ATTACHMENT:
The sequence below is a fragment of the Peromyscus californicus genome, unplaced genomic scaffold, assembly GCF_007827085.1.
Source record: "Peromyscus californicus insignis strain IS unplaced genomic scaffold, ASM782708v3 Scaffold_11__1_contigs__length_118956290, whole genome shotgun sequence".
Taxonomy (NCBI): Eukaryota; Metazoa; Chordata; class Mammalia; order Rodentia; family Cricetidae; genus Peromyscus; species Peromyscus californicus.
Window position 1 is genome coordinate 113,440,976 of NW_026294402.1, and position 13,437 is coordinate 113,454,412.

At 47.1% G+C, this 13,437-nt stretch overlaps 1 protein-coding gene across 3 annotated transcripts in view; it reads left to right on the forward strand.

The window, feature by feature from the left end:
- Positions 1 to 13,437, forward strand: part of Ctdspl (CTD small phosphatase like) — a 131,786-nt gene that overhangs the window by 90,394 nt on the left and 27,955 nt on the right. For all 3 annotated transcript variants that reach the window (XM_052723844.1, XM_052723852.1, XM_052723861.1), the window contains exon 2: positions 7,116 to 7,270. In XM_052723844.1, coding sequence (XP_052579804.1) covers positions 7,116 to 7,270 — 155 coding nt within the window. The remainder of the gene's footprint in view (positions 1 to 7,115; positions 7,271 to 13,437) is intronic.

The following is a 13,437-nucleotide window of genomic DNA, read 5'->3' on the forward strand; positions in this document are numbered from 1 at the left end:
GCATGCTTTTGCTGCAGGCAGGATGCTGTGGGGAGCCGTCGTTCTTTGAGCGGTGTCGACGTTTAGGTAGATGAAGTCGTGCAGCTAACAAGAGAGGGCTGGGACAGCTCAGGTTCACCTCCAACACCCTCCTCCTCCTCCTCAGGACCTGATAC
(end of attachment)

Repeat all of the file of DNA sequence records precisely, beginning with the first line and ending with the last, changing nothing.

The sequence below is a fragment of the Peromyscus californicus genome, unplaced genomic scaffold, assembly GCF_007827085.1.
Source record: "Peromyscus californicus insignis strain IS unplaced genomic scaffold, ASM782708v3 Scaffold_11__1_contigs__length_118956290, whole genome shotgun sequence".
Taxonomy (NCBI): Eukaryota; Metazoa; Chordata; class Mammalia; order Rodentia; family Cricetidae; genus Peromyscus; species Peromyscus californicus.
Window position 1 is genome coordinate 113,440,976 of NW_026294402.1, and position 13,437 is coordinate 113,454,412.

At 47.1% G+C, this 13,437-nt stretch overlaps 1 protein-coding gene across 3 annotated transcripts in view; it reads left to right on the forward strand.

The window, feature by feature from the left end:
- Positions 1 to 13,437, forward strand: part of Ctdspl (CTD small phosphatase like) — a 131,786-nt gene that overhangs the window by 90,394 nt on the left and 27,955 nt on the right. For all 3 annotated transcript variants that reach the window (XM_052723844.1, XM_052723852.1, XM_052723861.1), the window contains exon 2: positions 7,116 to 7,270. In XM_052723844.1, coding sequence (XP_052579804.1) covers positions 7,116 to 7,270 — 155 coding nt within the window. The remainder of the gene's footprint in view (positions 1 to 7,115; positions 7,271 to 13,437) is intronic.

The following is a 13,437-nucleotide window of genomic DNA, read 5'->3' on the forward strand; positions in this document are numbered from 1 at the left end:
GCATGCTTTTGCTGCAGGCAGGATGCTGTGGGGAGCCGTCGTTCTTTGAGCGGTGTCGACGTTTAGGTAGATGAAGTCGTGCAGCTAACAAGAGAGGGCTGGGACAGCTCAGGTTCACCTCCAACACCCTCCTCCTCCTCCTCAGGACCTGATAC